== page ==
Choosing your canal holiday route
When you hire a canal boat you can choose where you want to go - but make sure you can get back by the finish time! You will normally have to return the boat to the starting base. There are well established routes can you can take - these depend on the canal.
A Ring is a circular route covering a number of canals, so the route taken always returns you to the base from which you started. A Ring route takes at least a week, with a number of possible starting bases. Popular Rings include the Four Counties Ring, Stourport Ring and the Avon Ring.
Out and Back Routes
Some canals offer such a wealth of places to see and places to stop that an ‘out and back’ is the most leisurely way to see everything. Just pace yourself to make sure you have enough time to return to your base by the end of the holiday. These routes are the only option for short breaks. Not only do the canal features look different in the opposite direction, but the return route gives a chance to stop at places missed on the outgoing journey.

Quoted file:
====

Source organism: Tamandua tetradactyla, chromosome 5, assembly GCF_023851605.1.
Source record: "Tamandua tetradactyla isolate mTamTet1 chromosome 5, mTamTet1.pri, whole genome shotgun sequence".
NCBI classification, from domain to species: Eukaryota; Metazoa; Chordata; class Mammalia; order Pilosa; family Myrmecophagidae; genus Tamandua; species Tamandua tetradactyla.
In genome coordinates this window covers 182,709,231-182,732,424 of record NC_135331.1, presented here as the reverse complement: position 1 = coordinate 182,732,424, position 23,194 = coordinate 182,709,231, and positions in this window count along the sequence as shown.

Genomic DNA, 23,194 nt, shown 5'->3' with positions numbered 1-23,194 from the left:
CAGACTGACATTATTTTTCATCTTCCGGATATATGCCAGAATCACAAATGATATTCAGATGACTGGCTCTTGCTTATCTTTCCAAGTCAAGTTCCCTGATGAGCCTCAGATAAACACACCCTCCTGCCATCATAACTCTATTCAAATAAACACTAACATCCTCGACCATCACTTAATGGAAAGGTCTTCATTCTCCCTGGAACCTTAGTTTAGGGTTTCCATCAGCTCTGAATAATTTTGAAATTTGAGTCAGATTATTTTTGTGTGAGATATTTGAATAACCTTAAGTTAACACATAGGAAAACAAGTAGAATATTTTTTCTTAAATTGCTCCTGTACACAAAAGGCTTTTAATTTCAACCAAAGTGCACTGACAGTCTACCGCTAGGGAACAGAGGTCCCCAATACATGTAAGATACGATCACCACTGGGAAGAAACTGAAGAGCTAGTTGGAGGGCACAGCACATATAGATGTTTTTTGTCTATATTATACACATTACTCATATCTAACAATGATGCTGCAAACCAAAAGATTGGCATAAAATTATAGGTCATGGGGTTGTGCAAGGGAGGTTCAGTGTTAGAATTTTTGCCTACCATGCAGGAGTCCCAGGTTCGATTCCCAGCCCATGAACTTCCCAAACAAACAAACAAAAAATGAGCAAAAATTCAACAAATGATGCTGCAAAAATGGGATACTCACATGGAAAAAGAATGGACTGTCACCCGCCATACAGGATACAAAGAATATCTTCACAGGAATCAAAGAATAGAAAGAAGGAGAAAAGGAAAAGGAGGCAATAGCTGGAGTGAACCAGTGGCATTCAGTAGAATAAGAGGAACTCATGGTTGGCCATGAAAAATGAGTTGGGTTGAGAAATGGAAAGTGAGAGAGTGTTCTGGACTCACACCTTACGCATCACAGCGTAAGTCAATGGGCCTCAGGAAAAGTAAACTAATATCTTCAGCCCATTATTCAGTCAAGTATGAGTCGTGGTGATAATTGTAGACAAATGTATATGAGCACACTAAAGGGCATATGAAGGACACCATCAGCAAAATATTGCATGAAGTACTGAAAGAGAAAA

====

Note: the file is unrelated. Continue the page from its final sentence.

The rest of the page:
Canal boats travel at walking pace, about 3 to 4 miles per hour, so there is ample opportunity to enjoy the scenery and unwind. Allowing 15-20 minutes per lock you can estimate cruising time by adding the number of locks and miles together and allowing 3-4 'lock-miles' per hour, depending on how energetic or leisurely you wish to be.
Canal boats are not allowed to cruise after dark so a June or July cruise will allow more cruising hours per day than a journey in March or October.
What will I do?
Cruising the canals opens reveals scenic views around every bend and the natural world of birds, flowers and wildlife. See historic houses, market towns, rural villages, and occasional industrial heritage. Stop at attractions for young and old, and take a welcome break or meal at a canalside hostelry.
In addition to off-canal interest, the canal itself offers continual activity with locks to go through, tunnels to navigate, aqueducts to cross, and swing or lift bridges to open.